There is a wide-spread belief that repeated traumatic brain injury and dementia are connected, but now a study from the Icahn School of Medicine at Mount Sinai suggests that belief may be wrong.
The paper, entitled “Risk for Late-life Re-injury, Dementia, and Death Among Individuals with Traumatic Brain Injury” found no link between TBI with loss of consciousness (LOC) and chances of developing dementia or Alzheimer’s Disease. The paper was published in the November 21 issue of the Journal of Neurology, Neurosurgery and Psyciatry.
Leader of the study, and Assistant Professor of Rehabilitation Medicine Kristen Dams-O’Connor, says, “There is a lot of conflicting information in the literature about the link between TBI and dementia. The findings from this study do not support the commonly held belief that TBI leads to dementia.”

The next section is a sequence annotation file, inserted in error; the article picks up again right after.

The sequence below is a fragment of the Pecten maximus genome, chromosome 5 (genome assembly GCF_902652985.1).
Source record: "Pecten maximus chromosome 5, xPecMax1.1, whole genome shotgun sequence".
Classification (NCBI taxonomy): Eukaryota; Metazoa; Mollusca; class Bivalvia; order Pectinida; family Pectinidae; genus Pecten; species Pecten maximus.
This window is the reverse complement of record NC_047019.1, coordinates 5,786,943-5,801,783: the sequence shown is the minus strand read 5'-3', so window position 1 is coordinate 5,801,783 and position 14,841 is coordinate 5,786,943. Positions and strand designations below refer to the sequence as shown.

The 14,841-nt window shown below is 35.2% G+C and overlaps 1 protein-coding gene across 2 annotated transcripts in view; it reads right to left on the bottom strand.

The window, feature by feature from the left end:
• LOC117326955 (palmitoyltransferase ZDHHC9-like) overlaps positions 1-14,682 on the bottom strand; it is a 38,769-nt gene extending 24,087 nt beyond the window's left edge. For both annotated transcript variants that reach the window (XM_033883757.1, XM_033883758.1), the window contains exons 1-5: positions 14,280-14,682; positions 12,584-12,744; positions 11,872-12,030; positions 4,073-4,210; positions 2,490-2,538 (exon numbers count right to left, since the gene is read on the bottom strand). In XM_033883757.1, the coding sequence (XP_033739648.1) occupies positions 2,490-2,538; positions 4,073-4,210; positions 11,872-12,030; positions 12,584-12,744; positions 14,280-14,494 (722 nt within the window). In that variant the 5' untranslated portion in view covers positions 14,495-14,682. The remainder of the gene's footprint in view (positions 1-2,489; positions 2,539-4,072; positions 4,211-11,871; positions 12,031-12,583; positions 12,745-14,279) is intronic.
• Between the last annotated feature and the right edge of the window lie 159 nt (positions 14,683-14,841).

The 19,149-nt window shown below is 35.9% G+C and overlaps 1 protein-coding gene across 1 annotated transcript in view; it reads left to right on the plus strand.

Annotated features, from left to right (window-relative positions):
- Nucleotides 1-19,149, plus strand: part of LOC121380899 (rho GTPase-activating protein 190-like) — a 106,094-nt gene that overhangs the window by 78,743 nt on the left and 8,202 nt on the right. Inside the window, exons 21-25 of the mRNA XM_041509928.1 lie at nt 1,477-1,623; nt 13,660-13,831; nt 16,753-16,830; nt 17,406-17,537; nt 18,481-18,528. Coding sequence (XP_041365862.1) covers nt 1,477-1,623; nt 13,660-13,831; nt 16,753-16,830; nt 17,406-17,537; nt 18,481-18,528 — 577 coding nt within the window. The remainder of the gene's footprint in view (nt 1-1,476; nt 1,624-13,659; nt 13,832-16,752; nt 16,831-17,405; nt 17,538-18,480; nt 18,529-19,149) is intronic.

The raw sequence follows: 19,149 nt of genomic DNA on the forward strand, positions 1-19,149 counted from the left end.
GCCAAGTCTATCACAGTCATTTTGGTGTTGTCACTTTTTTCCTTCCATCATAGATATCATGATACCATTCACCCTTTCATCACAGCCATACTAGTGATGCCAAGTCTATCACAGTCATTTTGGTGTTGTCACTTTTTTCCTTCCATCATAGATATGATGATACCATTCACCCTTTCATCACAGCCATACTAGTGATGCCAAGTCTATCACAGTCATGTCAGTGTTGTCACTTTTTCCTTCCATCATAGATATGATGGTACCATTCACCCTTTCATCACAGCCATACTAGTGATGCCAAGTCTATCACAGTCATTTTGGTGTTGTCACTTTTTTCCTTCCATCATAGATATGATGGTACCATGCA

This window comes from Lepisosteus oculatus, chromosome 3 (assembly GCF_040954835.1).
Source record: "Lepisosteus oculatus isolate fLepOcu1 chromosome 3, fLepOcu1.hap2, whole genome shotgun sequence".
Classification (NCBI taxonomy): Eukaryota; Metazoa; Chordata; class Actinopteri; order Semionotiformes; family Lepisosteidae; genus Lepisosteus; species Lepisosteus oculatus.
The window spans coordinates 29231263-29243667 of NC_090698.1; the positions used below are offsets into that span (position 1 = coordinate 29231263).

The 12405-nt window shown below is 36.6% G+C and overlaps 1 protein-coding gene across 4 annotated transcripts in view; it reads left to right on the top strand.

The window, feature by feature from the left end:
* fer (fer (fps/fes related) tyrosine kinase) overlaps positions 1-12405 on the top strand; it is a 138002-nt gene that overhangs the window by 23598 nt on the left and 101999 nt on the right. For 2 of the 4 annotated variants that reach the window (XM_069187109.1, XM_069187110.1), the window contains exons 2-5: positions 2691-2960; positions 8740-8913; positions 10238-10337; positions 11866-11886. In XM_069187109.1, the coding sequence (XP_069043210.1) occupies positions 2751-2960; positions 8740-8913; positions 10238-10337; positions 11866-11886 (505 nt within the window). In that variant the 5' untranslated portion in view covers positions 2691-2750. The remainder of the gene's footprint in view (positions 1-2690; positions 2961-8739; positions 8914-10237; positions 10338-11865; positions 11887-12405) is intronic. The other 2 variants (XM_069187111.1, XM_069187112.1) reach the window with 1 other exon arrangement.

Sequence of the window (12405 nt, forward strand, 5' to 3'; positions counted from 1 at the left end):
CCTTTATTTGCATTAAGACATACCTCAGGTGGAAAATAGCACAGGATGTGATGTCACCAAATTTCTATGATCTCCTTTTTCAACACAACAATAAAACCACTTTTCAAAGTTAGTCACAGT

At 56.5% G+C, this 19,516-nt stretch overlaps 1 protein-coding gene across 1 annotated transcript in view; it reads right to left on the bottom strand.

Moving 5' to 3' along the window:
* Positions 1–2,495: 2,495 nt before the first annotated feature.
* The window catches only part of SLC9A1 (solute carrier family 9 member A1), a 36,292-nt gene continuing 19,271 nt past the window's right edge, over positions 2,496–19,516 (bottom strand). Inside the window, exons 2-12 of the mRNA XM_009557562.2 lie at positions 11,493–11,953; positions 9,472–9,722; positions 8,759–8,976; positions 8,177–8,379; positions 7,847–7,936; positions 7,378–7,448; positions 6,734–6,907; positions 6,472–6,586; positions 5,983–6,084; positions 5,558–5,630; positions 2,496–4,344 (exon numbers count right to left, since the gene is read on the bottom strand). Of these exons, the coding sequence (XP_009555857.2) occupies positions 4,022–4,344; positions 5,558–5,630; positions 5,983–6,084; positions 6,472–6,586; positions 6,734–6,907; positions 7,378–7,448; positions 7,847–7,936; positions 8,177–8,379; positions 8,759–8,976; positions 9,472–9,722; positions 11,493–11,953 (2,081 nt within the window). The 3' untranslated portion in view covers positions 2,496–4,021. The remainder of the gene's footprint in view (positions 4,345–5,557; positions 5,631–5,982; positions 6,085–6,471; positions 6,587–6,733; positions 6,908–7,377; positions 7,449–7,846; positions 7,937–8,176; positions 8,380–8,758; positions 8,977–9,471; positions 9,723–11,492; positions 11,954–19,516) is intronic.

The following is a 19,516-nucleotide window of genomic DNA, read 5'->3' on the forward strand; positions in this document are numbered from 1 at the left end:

However, according to the Jewish Voice NY, there is a connection between repeated TBI with LOC sustained in older adulthood and an increased risk for mortality and re-injury. “The increased risk of re-injury in older adults as well as a link between recent TBI and mortality underscores the need for effective strategies to prevent injuries and re-injuries in this population,” Dams-O’Connor explained. It was the first study to explore the risk of re-injury in older adults.